Well, I worked yesterday and I´m at work again today…and generally I can´t figure out exactly what´s going on until about an hour in due to the language barrier. Lucky for me, yesterday I was immediately whisked away to a stadium that was full of people (and children) watching scantily clad dancing women and dancing little people (I´m sorry I still don´t know the politically correct term). So you can imagine my confusion peaked quite early in the morning yesterday. From everything I gathered on my own I was guessing it was some type of peace rally…and I was actually pretty darn close. It was a peace celebration for the police, the governor, and the city because they had just signed a peace agreement. There was also one police officer who took the chance to serenade his captive audience…for a little too long. I mean it´s the damn police celebration, we can`t boo you off the stage, sir. However, that did not stop my co-worker from shouting “NOOOO!!!” when he kept asking, another? another?
Everytime I get into the car with my co-workers it´s always like a little surprise about where we´ll end up and what I´ll have to do…I might have to address the nation on Colombian television, or just watch some random police celebration…and thank goodness we only had to watch, because I´m really not sure where I would have fit into all of that craziness.
I am pretty sure I completely forgot to tell this story even though it happened last week. I have previously mentioned how the driving here is absolute chaos…because of the craziness I thought “I will inevitably be in a car that hits someone, or that gets hit, before I leave.” So the next day I climbed unsuspectingly into a cab with Andre, Santiago, Jason, and our unusually angsty taxi driver, when not 15 minutes into the ride we were rear ended by another taxi going down a hill. This gave our taxi driver license to storm out of the car and unleash his pre-teen angst on the other driver (I´m lying, he was probably like 30). Where Santiago, who was sitting in the front seat, proceeded to break the meter, as I think he was checking the time or to see if the meter was still running. Luckily, he inconspicuosly was able to shove it back into it´s slot, so our taxista did not notice! phew.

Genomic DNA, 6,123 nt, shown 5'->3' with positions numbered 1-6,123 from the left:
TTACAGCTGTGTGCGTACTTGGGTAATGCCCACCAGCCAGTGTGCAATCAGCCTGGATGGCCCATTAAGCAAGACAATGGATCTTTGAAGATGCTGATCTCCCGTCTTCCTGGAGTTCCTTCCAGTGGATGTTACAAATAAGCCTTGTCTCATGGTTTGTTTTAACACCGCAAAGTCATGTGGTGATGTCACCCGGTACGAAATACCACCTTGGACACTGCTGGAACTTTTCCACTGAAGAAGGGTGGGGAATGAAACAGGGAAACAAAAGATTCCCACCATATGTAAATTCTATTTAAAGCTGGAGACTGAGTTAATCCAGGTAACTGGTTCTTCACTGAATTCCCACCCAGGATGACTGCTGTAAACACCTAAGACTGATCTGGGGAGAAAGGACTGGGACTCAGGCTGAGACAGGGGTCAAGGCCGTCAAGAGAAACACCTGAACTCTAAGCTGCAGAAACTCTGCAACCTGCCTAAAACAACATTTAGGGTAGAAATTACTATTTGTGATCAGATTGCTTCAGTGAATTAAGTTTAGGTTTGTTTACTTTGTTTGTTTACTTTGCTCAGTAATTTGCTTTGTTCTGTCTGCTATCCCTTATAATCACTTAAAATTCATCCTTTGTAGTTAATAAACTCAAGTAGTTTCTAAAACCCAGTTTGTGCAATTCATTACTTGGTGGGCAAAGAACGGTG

I think the safest form of ground transportation is probably the bus…not because the bus drivers drive safer BY ANY MEANS (I think some of the bus drivers think they are driving really tiny cars as they weave in and out of traffic, floor it, and then come to screeching halts for the speed bumps that they knew were there for the past 200 feet), I think busses are safer purely based on mass. If a bus were to get hit it´s a big hunk of metal that whoever´s got to get through before they get to you…and if you strategically or luckily choose your seat, the perpetrator will most likely take out some fellow riders before you…fingers crossed!
Today on my bus ride to work, as another bus pulled up next to us at a stoplight the drivers started shouting back and forth to each other. The other driver yelled, “Hey, you`re driving a mona,” then both proceeded to stare at me until the light turned green. Mona means monkey…and I don´t know why they use that word, but I´ve been told people here use it for people with blond hair and lighter skin, and supposedly it´s not mean.
On the other hand, I went to the gym with Catalina 2 days ago, and the trainer didn´t realize I was a gringa for about 2 minutes, 2 minutes during which I spoke. But eventually my confused looks got the best of me and he said: “Eres una gringa?” and I had to say yes, haha. Here, I have been told that some people use gringo only for people from the United States, and other use gringo for ALL outsiders, even people from other Latin American countries. Either way, I´m a gringa through and through…but hopefully soon I can lose some of my gringa accent!